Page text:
Attenuated recombinant vaccinia virus expressing oncofetal antigen (tumor-associated antigen) 5T4 induces active therapy of established tumors.
Mulryan K., Ryan MG., Myers KA., Shaw D., Wang W., Kingsman SM., Stern PL., Carroll MW.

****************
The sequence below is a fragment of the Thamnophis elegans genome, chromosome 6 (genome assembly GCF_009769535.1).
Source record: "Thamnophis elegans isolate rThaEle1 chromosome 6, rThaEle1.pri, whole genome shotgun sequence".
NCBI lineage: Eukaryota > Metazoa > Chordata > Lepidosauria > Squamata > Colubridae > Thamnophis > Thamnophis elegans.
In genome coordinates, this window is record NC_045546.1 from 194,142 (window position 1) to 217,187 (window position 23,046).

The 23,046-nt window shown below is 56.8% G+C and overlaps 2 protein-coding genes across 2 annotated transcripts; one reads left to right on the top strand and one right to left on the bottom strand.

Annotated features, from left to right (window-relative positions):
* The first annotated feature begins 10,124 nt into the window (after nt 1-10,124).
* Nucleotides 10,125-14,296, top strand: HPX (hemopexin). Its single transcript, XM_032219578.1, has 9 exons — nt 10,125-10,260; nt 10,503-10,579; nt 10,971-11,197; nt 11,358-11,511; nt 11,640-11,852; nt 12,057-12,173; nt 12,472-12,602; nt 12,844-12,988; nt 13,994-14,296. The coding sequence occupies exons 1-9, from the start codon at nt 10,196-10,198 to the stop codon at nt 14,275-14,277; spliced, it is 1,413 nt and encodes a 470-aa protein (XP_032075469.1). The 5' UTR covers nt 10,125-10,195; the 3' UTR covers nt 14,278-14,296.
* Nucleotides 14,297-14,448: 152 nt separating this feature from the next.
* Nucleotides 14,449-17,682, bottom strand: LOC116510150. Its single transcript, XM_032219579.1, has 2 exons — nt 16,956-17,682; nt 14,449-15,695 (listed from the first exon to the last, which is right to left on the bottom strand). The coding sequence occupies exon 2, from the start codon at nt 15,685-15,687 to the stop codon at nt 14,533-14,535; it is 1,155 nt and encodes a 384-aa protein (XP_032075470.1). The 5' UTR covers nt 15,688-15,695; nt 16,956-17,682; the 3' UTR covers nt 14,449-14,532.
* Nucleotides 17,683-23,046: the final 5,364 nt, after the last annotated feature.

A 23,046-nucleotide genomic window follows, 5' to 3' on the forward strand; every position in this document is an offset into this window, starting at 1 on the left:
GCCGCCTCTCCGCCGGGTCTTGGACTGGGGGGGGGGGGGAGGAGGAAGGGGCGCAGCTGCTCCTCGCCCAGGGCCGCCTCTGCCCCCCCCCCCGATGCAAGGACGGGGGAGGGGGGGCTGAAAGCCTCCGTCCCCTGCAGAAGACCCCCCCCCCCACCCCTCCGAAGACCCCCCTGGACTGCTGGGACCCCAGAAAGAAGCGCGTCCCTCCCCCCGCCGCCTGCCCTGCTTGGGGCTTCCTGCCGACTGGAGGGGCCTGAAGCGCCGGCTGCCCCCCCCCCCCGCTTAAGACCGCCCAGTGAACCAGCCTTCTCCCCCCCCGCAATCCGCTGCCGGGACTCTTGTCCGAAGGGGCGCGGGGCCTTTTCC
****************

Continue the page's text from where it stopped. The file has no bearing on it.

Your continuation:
The human oncofetal antigen 5T4 (h5T4) is a transmembrane glycoprotein overexpressed by a wide spectrum of cancers, including colorectal, ovarian, and gastric, but with a limited normal tissue expression. Such properties make 5T4 an excellent putative target for cancer immunotherapy. The murine homologue of 5T4 (m5T4) has been cloned and characterized, which allows for the evaluation of immune intervention strategies in "self-antigen" in vivo tumor models. We have constructed recombinant vaccinia viruses based on the highly attenuated and modified vaccinia virus ankara (MVA strain), expressing h5T4 (MVA-h5T4), m5T4 (MVA-m5T4), and Escherichia coli LacZ (MVA-LacZ). Immunization of BALB/c and C57BL/6 mice with MVA-h5T4 and MVA-m5T4 constructs induced antibody responses to human and mouse 5T4, respectively. C57BL/6 and BALB/c mice vaccinated with MVA-h5T4 were challenged with syngeneic tumor line transfectants, B16 melanoma, and CT26 colorectal cells that express h5T4. MVA-h5T4-vaccinated mice showed significant tumor retardation compared with mice vaccinated with MVA-LacZ or PBS. In active treatment studies, inoculation with MVA-h5T4 was able to treat established CT26-h5T4 lung tumor and to a lesser extent B16.h5T4 s.c. tumors. Additionally, when C57BL/6 mice vaccinated with MVA-m5T4 were challenged with B16 cells expressing m5T4, resulting growth of the tumors was significantly retarded compared with control animals. Furthermore, mice vaccinated with MVA-m5T4 showed no signs of autoimmune toxicity. These data support the use of MVA-5T4 for tumor immunotherapy.